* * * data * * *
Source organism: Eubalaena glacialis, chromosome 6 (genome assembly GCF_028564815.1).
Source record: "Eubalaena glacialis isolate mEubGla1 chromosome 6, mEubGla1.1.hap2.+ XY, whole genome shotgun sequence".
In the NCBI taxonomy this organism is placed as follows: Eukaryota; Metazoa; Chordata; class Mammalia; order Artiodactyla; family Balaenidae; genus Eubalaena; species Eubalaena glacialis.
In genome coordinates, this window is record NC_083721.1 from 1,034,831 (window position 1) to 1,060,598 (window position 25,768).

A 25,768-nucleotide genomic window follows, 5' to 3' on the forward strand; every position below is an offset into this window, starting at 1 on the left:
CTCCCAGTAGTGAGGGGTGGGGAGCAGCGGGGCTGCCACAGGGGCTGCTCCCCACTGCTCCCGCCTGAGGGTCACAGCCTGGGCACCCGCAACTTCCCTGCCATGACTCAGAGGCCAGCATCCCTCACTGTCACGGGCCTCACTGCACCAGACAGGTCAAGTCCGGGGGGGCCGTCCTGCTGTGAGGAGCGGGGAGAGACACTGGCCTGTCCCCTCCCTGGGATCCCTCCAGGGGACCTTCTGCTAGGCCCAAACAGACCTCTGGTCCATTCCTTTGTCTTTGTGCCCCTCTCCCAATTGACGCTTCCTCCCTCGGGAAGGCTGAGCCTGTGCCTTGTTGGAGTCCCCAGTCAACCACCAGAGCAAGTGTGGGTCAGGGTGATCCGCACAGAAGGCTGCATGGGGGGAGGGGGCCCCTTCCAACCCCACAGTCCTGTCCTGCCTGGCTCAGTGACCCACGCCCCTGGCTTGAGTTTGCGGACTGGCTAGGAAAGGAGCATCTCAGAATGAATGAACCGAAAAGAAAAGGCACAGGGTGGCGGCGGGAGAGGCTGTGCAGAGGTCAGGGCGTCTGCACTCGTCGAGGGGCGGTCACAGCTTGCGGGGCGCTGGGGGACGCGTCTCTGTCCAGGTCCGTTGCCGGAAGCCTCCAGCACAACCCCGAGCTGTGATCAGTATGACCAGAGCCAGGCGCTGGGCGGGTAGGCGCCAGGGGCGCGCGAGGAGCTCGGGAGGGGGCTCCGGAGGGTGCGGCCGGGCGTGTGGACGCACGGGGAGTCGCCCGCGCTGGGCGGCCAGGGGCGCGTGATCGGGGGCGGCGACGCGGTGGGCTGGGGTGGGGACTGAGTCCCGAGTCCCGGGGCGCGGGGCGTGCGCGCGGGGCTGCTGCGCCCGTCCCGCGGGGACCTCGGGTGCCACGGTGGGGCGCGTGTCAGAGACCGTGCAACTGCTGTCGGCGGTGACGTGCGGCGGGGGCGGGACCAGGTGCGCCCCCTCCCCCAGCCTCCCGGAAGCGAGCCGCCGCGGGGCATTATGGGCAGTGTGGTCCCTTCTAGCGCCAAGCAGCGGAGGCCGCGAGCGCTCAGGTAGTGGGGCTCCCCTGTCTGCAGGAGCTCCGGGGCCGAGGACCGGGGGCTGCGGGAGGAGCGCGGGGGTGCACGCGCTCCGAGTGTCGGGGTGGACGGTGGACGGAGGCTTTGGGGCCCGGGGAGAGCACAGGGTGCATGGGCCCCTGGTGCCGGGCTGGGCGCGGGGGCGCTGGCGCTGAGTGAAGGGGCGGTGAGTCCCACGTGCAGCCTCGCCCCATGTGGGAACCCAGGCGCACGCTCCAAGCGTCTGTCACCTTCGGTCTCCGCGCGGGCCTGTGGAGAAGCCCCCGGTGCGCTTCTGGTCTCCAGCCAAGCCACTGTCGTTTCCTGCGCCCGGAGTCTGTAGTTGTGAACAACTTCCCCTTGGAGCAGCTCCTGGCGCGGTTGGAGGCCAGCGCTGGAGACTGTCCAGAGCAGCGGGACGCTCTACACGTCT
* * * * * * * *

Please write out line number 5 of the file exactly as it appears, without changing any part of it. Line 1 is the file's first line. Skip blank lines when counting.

A 25,768-nucleotide genomic window follows, 5' to 3' on the forward strand; every position below is an offset into this window, starting at 1 on the left: